Results 1 to 3 of 3

Math Help - Ordinary Differential Equations questions (No problems)

  1. #1
    Senior Member
    Joined
    Jul 2007
    Posts
    290

    Ordinary Differential Equations questions (No problems)

    Just had a few questions that are on my mind about knowing how to tell one form from the other. The forms that we have learned are

    1. Separable (Easiest)
    2. Linear
    3. Exact
    4. Bernoulli
    5. Homogeneous

    Questions:

    1. I know that Linear is of the form

    dy/dx + P(x)y = Q(x). Given that y is the dependent variable, for this to work Q(x) cannot have any y variable correct? IF Q(x) DID have a y variable to the nth power, then it would be Bernoulli right?

    2. For a D.E. to be considered Exact, it must first pass the test for exactness even though it is of the form P(x)dx + Q(x)dy = 0 correct?

    3. I'm having a hard time knowing initially which method will prove to be the fastest and most efficient given some random problem in the book. Any tips or tricks you guys can let me know about?

    So far that's all the questions I have. Any feedback is much appreciated.
    Follow Math Help Forum on Facebook and Google+

  2. #2
    Global Moderator

    Joined
    Nov 2005
    From
    New York City
    Posts
    10,616
    Thanks
    10
    Quote Originally Posted by JonathanEyoon View Post
    1. I know that Linear is of the form

    dy/dx + P(x)y = Q(x). Given that y is the dependent variable, for this to work Q(x) cannot have any y variable correct?
    Right. When we write Q(x) it immediately means that Q is a function of variable x only - so there is no y term.
    IF Q(x) DID have a y variable to the nth power, then it would be Bernoulli right?
    I think you want to say if instead of Q(x) we had Q(x)y^n. Yes, in that case we have a Bernoulli equation which can be turned into a first-order linear differencial equation - as above.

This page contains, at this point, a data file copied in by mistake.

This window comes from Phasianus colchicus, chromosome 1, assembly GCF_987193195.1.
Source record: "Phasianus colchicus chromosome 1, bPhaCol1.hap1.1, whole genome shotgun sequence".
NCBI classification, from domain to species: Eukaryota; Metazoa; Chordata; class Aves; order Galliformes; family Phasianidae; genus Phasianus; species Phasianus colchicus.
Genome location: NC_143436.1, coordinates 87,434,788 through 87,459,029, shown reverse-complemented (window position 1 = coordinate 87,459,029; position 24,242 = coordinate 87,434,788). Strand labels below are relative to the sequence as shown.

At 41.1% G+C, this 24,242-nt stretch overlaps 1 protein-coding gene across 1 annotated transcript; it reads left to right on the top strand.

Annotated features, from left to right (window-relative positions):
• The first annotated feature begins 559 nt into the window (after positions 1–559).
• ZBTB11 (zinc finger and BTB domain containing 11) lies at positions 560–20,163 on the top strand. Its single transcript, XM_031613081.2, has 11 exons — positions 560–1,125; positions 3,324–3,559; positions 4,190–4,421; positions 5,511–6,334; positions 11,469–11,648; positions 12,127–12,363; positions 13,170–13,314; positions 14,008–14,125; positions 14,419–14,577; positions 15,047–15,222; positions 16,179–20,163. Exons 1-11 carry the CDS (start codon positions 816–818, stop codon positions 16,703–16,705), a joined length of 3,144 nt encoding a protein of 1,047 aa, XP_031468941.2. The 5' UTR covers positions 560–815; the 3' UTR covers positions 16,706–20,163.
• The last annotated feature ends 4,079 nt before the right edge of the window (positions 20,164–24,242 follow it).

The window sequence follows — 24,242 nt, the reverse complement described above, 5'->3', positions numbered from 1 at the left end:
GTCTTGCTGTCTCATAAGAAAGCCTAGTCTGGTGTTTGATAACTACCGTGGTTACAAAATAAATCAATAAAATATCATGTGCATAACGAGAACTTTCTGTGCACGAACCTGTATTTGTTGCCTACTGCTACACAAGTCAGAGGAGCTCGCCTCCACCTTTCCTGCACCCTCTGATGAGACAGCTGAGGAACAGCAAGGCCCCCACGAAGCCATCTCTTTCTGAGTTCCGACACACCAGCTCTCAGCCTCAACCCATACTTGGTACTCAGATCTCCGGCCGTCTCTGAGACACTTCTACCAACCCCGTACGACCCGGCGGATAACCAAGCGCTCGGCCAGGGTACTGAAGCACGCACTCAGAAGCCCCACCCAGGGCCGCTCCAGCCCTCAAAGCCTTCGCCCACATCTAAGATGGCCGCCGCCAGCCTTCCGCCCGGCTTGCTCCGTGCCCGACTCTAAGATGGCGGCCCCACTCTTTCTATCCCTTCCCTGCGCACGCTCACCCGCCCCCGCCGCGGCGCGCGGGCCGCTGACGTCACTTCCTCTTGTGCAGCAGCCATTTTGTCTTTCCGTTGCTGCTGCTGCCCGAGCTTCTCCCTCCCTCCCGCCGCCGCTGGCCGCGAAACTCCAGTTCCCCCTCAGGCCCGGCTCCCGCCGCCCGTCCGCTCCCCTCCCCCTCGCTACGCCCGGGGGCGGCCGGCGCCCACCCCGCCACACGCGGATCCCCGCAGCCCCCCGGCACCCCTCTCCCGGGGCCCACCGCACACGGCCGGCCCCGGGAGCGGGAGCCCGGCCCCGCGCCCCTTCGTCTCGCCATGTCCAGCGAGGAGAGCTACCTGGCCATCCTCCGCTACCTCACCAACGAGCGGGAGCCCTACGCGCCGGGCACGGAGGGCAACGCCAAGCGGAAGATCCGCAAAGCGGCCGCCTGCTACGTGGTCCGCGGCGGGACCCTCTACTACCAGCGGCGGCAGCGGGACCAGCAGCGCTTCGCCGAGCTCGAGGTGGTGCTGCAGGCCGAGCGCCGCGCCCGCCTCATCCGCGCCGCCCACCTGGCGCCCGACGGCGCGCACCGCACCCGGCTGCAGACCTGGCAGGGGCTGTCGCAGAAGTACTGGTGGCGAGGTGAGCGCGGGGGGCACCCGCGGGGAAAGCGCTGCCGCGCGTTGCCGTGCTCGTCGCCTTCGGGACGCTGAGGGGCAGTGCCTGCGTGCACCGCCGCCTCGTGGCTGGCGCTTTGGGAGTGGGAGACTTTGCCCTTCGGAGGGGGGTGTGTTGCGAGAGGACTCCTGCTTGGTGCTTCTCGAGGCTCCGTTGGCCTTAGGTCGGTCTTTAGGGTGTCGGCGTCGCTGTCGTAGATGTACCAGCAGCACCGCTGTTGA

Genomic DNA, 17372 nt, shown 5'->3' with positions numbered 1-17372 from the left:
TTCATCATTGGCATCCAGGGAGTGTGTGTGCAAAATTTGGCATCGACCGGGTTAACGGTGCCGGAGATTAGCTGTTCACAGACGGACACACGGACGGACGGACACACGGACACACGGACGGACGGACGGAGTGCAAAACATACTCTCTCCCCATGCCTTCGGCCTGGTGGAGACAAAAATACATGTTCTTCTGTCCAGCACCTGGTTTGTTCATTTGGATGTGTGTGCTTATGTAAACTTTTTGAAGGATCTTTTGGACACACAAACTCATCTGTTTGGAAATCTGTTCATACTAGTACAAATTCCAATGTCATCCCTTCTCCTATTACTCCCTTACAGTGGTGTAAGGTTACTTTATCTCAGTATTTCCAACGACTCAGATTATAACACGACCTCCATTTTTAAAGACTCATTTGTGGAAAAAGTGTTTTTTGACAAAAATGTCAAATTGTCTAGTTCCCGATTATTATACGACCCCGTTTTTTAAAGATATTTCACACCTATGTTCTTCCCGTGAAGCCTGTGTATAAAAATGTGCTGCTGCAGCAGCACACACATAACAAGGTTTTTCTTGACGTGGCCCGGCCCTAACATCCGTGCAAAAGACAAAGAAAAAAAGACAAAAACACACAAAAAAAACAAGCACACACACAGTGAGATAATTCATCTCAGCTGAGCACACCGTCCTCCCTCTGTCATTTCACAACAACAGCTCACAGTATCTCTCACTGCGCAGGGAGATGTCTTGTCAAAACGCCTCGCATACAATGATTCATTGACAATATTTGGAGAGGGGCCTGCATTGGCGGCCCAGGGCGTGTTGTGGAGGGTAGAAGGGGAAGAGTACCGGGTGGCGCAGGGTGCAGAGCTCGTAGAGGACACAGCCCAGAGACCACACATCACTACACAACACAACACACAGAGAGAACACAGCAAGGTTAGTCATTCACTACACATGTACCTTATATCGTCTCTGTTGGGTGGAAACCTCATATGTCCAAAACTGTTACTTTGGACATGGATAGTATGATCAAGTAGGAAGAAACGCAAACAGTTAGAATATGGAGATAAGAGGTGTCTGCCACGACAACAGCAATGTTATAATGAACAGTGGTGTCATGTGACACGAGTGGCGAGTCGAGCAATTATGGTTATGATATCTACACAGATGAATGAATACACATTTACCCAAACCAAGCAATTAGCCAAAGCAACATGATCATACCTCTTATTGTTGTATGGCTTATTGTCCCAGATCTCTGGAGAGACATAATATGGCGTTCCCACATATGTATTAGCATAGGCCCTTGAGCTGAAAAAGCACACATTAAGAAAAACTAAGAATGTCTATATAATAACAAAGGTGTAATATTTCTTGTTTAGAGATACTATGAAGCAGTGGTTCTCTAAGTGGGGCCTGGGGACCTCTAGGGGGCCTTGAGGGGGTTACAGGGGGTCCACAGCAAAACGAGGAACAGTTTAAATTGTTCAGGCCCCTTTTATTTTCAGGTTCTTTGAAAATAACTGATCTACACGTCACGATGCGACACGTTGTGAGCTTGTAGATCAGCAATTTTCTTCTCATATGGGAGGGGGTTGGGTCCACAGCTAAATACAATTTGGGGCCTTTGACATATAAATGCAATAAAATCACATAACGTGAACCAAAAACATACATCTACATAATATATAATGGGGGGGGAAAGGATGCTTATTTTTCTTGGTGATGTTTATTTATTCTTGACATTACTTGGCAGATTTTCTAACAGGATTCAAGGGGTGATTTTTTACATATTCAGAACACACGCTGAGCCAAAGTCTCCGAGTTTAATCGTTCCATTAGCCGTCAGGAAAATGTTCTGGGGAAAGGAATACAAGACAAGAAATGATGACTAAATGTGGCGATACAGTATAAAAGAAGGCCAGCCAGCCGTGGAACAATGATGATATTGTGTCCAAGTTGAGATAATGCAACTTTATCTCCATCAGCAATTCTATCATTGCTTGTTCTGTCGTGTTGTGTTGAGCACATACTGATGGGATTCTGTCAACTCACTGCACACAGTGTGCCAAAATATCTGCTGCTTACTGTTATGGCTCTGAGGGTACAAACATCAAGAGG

2. For a D.E. to be considered Exact, it must first pass the test for exactness even though it is of the form P(x)dx + Q(x)dy = 0 correct?
    It needs to have the form M(x,y) + N(x,y)y' = 0 and \frac{\partial M}{\partial y} = \frac{\partial N}{\partial x}.

    3. I'm having a hard time knowing initially which method will prove to be the fastest and most efficient given some random problem in the book. Any tips or tricks you guys can let me know about?
    The best thing to do is to learn how to recognize what kind of differencial equation it is. Once you recognized it then you know the method to use to solve it.
    Follow Math Help Forum on Facebook and Google+

  3. #3
    Senior Member
    Joined
    Jul 2007
    Posts
    290
    Appreciated~ and thanks for showing me a different way to see Bernoulli.
    Follow Math Help Forum on Facebook and Google+

Similar Math Help Forum Discussions

  1. Ordinary Differential Equations
    Posted in the Differential Equations Forum
    Replies: 3
    Last Post: November 17th 2010, 05:41 AM
  2. Ordinary differential equations....
    Posted in the Differential Equations Forum
    Replies: 3
    Last Post: July 22nd 2009, 11:13 AM
  3. Ordinary Differential Equations problems
    Posted in the Differential Equations Forum
    Replies: 9
    Last Post: February 15th 2009, 05:39 PM
  4. Ordinary differential equations
    Posted in the Differential Equations Forum
    Replies: 5
    Last Post: January 16th 2009, 06:13 AM
  5. Ordinary Differential Equations
    Posted in the Calculus Forum
    Replies: 1
    Last Post: July 1st 2008, 08:34 AM

Search Tags


/mathhelpforum @mathhelpforum